Law Offices of James W. Mallonee, P.A.
Port Charlotte 941-206-2223
Venice 941-207-2223
Helping individuals & families across Florida with their legal matters since 2005

Real Estate Newsletter

  • Factors to Consider When Renting
    Due to the nature of landlord-tenant relationships, it is not surprising that they can often become contentious. To prevent or address problems between landlords and their tenants, the federal government and many states have enacted... Read more.
  • Construction Workers Frequently Exposed to Asbestos
    Asbestos is a fibrous material with high tensile strength and flexibility, widely used for its resistance to heat, chemicals and electricity. In the construction industry, asbestos is typically found in installed products such as pipe... Read more.
  • Landlords, Tenants and Unlawful Detainer Statutes
    In a typical lease agreement, the landlord will usually reserve the right to evict a tenant that fails to pay rent. Eviction of “holdover” tenants (those who fail to leave upon the expiration of the lease term) is also... Read more.
  • Federal Tax Liens and Tenancy by the Entirety
    There are several forms of joint ownership of property, some of which provide that upon the death of one owner, the property automatically passes to the joint owner(s) (i.e., by right of survivorship). These types of joint ownership may... Read more.
Real Estate News Links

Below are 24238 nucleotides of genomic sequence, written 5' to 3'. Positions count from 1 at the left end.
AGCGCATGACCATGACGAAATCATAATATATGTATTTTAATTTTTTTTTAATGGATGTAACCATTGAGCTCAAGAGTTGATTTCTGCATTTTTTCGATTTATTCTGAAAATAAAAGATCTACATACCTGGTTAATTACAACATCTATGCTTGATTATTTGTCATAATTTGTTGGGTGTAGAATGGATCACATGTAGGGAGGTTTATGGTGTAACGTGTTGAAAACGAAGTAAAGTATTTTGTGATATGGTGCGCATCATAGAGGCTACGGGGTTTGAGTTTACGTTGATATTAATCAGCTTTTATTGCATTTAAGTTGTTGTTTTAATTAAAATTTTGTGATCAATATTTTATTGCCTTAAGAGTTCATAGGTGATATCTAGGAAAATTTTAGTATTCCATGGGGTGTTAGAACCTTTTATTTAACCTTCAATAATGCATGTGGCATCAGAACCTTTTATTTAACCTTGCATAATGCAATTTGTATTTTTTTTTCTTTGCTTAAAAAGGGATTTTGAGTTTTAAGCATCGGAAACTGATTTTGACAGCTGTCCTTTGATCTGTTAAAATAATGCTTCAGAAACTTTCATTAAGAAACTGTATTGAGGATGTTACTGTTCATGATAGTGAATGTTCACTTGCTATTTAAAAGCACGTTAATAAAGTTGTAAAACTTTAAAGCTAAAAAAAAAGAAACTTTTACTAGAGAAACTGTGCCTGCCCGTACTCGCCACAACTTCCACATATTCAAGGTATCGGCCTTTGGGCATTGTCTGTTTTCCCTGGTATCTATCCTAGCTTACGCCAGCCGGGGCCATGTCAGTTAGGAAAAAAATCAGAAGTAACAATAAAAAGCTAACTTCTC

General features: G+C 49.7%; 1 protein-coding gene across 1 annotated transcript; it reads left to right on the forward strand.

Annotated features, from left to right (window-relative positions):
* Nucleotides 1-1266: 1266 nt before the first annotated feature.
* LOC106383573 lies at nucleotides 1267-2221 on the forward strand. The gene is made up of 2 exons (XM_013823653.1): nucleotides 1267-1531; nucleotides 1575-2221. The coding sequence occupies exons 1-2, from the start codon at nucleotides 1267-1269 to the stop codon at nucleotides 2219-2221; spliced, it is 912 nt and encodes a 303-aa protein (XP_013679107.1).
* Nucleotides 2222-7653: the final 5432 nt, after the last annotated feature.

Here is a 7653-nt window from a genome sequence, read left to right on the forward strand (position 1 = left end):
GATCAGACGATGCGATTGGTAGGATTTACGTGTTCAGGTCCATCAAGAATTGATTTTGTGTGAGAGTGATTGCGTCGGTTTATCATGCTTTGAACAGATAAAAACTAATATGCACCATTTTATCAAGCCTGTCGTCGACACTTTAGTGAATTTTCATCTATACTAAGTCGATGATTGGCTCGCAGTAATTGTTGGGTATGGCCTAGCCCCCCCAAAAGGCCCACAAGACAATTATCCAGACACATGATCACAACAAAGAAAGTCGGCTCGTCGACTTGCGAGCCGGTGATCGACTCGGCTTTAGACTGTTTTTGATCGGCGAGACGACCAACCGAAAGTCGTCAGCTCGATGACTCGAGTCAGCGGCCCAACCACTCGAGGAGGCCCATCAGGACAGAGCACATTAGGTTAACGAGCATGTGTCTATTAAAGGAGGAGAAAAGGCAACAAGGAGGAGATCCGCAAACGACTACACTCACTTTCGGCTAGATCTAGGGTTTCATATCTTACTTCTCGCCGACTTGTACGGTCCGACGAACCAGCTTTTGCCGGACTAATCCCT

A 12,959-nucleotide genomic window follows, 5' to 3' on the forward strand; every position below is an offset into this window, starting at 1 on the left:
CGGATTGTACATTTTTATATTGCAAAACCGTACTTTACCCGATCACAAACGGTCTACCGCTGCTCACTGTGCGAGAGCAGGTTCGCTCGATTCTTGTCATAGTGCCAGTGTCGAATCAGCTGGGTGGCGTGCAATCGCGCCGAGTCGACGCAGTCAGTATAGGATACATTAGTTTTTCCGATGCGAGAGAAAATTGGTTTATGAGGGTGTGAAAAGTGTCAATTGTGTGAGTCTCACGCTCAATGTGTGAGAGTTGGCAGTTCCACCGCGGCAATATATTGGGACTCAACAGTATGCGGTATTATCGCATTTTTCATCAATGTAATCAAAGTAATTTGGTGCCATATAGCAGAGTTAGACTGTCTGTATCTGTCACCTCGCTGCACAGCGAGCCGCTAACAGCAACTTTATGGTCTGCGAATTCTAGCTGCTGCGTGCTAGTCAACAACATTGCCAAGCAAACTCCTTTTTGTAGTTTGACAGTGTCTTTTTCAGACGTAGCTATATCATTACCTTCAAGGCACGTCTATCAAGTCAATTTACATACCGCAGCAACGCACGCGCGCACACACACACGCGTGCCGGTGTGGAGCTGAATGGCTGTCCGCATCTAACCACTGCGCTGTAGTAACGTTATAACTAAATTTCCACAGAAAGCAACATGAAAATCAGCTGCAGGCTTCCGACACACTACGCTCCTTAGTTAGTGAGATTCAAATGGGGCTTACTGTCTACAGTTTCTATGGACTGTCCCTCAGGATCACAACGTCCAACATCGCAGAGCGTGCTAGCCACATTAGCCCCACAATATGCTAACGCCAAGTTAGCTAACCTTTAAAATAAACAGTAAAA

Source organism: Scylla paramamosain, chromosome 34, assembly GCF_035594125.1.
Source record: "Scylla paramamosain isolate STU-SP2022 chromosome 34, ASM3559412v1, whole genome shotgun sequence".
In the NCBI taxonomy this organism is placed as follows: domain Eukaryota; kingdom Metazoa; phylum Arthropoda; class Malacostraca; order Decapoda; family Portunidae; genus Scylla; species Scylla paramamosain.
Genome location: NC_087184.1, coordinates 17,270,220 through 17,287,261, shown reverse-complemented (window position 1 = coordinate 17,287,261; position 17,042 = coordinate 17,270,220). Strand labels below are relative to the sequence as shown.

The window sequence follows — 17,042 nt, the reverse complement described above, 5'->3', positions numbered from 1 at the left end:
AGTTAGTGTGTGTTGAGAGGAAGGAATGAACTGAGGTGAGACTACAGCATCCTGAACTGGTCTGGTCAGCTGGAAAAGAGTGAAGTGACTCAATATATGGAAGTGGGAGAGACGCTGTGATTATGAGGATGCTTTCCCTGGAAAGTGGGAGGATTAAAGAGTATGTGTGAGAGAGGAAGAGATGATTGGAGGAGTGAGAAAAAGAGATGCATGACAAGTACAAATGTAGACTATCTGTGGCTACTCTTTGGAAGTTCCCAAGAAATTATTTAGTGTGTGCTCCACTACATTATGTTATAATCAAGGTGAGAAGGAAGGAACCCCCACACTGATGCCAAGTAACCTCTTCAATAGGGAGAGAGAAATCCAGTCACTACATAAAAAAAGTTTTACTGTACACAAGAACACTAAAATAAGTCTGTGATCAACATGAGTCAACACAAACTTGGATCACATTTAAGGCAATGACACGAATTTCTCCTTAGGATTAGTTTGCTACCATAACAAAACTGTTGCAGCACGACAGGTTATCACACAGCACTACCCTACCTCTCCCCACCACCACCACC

Compensation for Slip and Fall Injuries

There is no concise formula to determine whether injuries sustained from a fall are the responsibility of another. Each case is individually evaluated to see if the business or property owner was careful to prevent any injuries. The injured individual is also evaluated to see if they were acting carelessly when the slip and fall took place. In order for a property or business owner, or one of their employees, to be held liable for a slip and fall injury, the following are evaluated on a case-by-case basis.

The property owner, business owner or their employee(s):

  • Must have caused a rough spot, a slippery situation, or a bulge or tear in the flooring of the premises
  • Must have known that there was a dangerous area on their premises, but did nothing to alleviate the problem
  • Should have known that there was a dangerous area on the premises because a person in their situation would have taken precautions to remedy the danger

Determining Reasonable Care of a Property or Business

Property and business owners have a duty to protect visitors, patrons or customers on their property from harm. However, their legal duty to protect their visitors, patrons or customers is based upon a reasonableness standard. A reasonableness standard is one in which an ordinary person in the shoes of the business or property owner would have done or not done something in order to make their business or property safe. Here are some questions to determine if the business or property owner used reasonable care to ensure the safety of others:

  • Had the dangerous spot on the premises been there long enough that the owner had ample time to correct the problem?
  • Does the owner have a documented procedure, regularly used, to prevent and remedy dangerous situations on the property?
  • Did poor lighting or broken or burnt-out lights contribute to the problem area?
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